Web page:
According to Tungwako, King Oyo told the President that the delay by the government to return the properties has affected the kingdom financially. He said that if they are returned, the kingdom can rent them out and get income to sustain its activities and improve its financial base.
In 2013, the tradition was inscribed by the United Nations Educational, Scientific and Cultural Organization, UNESCO as an intangible heritage in need of safeguarding. UNESCO also allocated Shillings 1.2 Billion to preserve and safeguard the tradition.
Peter Balikuraira, the chairperson of the veterans, says that the land and building was given to them by the then Tooro King George David Matthew Kamurasi Rukidi III in 1949, as a token of appreciation for their involvement in World War II
Tensions between Tooro Kingdom and local leaders in Ntoroko district escalated on Monday after kingdom officials were blocked from conducting a health camp in the district. Officials led by Dr Tito Beyeza, the Kingdom Health Minister, had gone to Rwebisengo Health Centre III to conduct a series of medical activities such as distribution of mosquito nets, free eye treatment, operations and HIV testing and counselling.
Residents of Kagoma village in Kibiito Sub County, Bunyangabu district, have encroached on a key cultural site turning it into farm land. The site is where the first King of Tooro, Kaboyo Olimi I, was buried. Kaboyo Omuhundwa Kasunsunkwanzi Olimi I was the founder of Tooro Kingdom in 1822 when he rebelled against his father, Rukirabasaija Agutamba Nyamutukura Kyebambe III, the Omukama of Bunyoro-Kitara at that time.
The objective of the policy is to economically utilize the land for food production and development projects. The policy is also in line with the 1995 constitution, 1998 land act, the national land policy, Tooro kingdom constitution.
The officials led by the Prime Minister, Bernard Tungwako, were in Kamwenge to receive the land titles of properties that were taken away by the Obote government in 1966 when cultural institutions were abolished. The properties include 325 acres of land and the Nyacwamba Palace that are currently being occupied by the Uganda Prisons, eight acres of land at Galinaya in Kamwenge town council, 60 acres of land in Kamwenge town council, 25 acres in Kahunge town council and 194 acres at Kabuga parish in Kamwenge town council.
In a letter dated January 21, 2018 and addressed to the President Museveni, AG William Byaruhanga says that the negotiations between the government and kingdom teams were finalised and therefore the assets should be returned at the soonest time possible.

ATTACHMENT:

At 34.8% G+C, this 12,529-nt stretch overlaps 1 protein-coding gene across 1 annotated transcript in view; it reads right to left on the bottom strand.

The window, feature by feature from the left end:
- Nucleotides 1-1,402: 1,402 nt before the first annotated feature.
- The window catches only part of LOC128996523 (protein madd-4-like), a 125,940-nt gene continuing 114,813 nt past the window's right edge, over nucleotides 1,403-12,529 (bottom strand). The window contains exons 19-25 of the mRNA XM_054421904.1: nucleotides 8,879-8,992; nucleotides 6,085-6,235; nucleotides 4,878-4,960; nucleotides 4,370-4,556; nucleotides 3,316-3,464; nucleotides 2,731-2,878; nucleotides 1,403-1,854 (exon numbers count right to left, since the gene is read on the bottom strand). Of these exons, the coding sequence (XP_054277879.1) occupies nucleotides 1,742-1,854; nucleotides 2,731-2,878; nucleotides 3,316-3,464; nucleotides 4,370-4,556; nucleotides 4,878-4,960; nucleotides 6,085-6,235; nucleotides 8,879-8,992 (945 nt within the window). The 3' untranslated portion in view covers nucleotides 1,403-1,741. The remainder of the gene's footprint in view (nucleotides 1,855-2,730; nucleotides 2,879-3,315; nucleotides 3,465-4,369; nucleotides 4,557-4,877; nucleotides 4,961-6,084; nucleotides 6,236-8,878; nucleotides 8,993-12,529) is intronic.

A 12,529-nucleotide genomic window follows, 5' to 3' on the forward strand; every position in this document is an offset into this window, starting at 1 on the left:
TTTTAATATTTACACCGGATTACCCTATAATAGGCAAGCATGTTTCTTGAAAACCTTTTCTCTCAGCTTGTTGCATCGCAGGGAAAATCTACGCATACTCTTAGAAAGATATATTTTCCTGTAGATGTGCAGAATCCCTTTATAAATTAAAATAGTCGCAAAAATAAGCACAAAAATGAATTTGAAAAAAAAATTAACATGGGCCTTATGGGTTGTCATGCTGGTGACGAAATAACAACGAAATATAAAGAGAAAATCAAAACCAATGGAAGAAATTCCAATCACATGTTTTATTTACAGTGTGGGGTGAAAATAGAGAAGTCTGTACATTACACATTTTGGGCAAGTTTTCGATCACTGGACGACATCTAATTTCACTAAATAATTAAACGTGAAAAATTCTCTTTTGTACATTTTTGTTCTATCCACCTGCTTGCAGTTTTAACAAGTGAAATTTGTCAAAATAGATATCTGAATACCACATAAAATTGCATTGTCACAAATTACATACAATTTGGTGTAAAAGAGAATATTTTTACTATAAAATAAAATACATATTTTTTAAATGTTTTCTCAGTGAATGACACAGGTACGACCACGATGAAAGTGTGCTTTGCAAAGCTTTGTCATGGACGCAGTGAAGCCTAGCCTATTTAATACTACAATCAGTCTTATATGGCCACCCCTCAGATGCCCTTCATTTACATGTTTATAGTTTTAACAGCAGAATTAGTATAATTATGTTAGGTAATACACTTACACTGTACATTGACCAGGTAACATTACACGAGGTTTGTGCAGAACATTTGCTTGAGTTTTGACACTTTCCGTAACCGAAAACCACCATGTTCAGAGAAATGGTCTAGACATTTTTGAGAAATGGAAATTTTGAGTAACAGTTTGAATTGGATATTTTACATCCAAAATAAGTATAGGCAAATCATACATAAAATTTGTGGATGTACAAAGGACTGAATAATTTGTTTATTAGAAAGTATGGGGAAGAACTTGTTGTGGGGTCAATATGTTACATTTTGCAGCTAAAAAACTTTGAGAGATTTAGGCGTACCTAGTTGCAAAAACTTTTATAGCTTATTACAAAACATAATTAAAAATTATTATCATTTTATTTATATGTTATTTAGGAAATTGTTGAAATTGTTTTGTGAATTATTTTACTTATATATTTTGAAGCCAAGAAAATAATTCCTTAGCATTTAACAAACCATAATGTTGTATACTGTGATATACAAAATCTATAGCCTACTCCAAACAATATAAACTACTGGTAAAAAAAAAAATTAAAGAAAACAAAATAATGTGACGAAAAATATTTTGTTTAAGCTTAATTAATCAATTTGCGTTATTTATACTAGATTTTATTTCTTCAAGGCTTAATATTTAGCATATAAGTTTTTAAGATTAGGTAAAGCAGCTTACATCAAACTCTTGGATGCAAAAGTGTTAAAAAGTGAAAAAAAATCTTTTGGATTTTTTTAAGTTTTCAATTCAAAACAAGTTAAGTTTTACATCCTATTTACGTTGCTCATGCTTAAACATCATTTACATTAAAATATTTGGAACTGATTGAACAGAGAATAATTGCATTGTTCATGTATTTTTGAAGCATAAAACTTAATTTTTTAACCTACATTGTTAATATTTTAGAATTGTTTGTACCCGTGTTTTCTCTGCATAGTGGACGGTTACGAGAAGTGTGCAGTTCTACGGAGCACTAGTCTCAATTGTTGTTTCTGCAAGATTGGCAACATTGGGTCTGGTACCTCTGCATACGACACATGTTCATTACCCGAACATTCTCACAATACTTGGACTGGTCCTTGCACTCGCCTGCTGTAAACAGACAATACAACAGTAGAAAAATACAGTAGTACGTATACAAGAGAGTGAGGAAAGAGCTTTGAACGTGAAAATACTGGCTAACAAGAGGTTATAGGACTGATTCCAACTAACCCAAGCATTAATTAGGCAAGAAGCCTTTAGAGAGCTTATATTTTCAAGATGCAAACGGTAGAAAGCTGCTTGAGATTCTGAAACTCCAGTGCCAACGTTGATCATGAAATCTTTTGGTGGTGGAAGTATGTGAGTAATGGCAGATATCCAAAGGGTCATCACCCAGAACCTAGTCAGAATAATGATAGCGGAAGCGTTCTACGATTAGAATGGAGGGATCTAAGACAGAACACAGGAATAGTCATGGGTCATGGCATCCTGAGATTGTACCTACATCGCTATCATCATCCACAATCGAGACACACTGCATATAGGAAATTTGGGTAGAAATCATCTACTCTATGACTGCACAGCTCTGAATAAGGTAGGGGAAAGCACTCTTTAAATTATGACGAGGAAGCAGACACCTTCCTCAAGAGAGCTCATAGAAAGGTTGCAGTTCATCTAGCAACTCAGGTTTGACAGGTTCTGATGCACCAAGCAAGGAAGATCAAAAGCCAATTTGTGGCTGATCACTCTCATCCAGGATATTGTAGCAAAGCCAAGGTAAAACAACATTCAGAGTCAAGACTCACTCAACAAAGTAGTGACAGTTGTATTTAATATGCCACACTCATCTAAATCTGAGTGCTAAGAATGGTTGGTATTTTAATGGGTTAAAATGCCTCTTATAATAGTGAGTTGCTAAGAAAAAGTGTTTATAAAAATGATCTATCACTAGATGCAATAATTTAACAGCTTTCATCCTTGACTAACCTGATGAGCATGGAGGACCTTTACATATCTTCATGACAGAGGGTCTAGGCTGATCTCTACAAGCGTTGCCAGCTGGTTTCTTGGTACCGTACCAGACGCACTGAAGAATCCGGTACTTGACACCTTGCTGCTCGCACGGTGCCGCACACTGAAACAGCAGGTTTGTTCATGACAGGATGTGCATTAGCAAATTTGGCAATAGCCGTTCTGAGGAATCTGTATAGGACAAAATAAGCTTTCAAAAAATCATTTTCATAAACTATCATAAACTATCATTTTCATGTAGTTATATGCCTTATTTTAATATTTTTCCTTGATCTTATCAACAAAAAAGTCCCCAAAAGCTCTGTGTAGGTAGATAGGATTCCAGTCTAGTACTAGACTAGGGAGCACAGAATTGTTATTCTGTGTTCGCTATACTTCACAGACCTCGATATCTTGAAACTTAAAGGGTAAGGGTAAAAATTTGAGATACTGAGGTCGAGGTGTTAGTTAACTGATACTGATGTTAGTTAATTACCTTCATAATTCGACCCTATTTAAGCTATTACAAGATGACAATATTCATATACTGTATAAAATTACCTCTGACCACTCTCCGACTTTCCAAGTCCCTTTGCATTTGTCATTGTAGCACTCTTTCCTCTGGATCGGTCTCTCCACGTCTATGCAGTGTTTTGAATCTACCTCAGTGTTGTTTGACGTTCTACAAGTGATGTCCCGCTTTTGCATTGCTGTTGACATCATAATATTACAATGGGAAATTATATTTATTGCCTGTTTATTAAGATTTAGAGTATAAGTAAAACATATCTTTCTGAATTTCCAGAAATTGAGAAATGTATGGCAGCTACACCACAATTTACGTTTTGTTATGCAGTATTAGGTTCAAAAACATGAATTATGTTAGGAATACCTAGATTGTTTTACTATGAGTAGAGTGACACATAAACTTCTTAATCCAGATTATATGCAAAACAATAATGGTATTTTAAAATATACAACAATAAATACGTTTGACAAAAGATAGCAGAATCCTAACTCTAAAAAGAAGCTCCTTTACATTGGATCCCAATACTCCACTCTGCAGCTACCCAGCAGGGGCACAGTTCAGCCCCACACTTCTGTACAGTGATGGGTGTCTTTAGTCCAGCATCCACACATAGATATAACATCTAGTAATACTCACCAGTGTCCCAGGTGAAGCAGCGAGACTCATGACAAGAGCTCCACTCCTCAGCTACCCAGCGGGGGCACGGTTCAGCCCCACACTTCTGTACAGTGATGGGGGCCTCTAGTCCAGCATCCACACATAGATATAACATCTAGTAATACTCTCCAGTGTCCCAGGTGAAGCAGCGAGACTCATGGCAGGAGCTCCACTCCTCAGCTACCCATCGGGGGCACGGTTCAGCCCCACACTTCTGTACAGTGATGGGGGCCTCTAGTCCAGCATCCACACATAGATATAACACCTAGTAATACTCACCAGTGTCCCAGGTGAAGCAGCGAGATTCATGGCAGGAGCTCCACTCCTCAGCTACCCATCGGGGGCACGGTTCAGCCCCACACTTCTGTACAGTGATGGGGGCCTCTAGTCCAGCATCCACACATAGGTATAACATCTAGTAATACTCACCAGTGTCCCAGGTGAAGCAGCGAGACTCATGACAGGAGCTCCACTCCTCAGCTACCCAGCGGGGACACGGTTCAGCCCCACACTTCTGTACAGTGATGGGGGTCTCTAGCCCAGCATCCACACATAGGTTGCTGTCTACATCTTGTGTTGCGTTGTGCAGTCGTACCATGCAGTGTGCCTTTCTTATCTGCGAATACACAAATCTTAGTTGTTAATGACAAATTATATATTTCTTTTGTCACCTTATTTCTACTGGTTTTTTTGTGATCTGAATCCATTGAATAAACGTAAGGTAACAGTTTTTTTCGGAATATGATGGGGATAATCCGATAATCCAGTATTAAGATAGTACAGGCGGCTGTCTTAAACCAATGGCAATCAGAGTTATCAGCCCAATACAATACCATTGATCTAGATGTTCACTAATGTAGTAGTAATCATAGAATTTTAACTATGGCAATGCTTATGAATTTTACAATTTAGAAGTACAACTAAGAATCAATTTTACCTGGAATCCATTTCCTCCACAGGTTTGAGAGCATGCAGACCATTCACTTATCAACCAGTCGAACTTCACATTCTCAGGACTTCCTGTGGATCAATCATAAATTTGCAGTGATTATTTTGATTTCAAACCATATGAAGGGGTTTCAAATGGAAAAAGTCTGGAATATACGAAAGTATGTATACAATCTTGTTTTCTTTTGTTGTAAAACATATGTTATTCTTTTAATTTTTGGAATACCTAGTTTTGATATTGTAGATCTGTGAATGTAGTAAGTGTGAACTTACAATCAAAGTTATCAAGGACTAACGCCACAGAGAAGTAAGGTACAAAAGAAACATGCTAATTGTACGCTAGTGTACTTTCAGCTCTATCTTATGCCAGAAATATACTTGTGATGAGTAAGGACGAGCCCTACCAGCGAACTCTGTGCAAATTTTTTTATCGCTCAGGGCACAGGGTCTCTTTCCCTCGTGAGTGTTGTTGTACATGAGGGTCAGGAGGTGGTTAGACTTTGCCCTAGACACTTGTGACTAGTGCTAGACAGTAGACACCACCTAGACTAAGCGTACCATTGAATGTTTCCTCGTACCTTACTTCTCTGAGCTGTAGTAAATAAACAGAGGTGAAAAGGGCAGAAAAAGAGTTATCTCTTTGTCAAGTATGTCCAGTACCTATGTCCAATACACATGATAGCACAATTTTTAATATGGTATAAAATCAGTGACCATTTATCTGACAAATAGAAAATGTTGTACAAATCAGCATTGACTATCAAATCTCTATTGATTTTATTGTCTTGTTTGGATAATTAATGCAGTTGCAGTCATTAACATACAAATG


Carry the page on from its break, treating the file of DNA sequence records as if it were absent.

Tooro Kingdom is demanding more than 150 assets including land and buildings from the government. The assets are located in Kabarole, Kamwenge, Kyenjojo and Kyegegwa districts. The Kingdom also has assets in Kasese and Bundibugyo, which were formerly under Tooro before starting their own cultural institutions.
In Tooro, the districts of Kabarole, Kyenjojo, Kyegegwa and Bunyangabu currently use the Kingdom buildings to host their Sub County headquarters. Some of the buildings are also being occupied by schools and health facilities.
Land owners in Tooro have welcomed the move to discuss the contentious issue of land at the second Tooro Peoples Conference scheduled for 22nd and 23rd December in Fort Portal. The land owners argue that the discussion is timely due to several land conflicts, evictions, encroachments and ignorance on land utilisation.
In 2012, the Kingdom launched the five-year plan to boost development in the kingdom.Some of the projects in the plan were establishment of Tooro Royal University, rehabilitation of the old palaces and renovation of the royal tombs among others.
Polly Kateeba, Tooro minister for lands, says since the restoration of kingdoms in 1993, the kingdom has only received 17 land titles equivalent to 13 square miles of land. Kateeba says government is still holding 120 land titles equivalent to over 120 square miles. Keteeba says the land government is holding is equivalent to 95 percent of Tooros titled land.
Bernard Tungakwo, the Prime Minister Tooro, says that one of the traditions that will be revived during the celebrations is the Omukama giving cows to clan heads. According to Tungakwo, the revival of the tradition follows calls by Tooro elders who say the practice was once revered. He explains that the Omukama will give out more than 10 cows to clans of his choice on the eve of the coronation anniversary.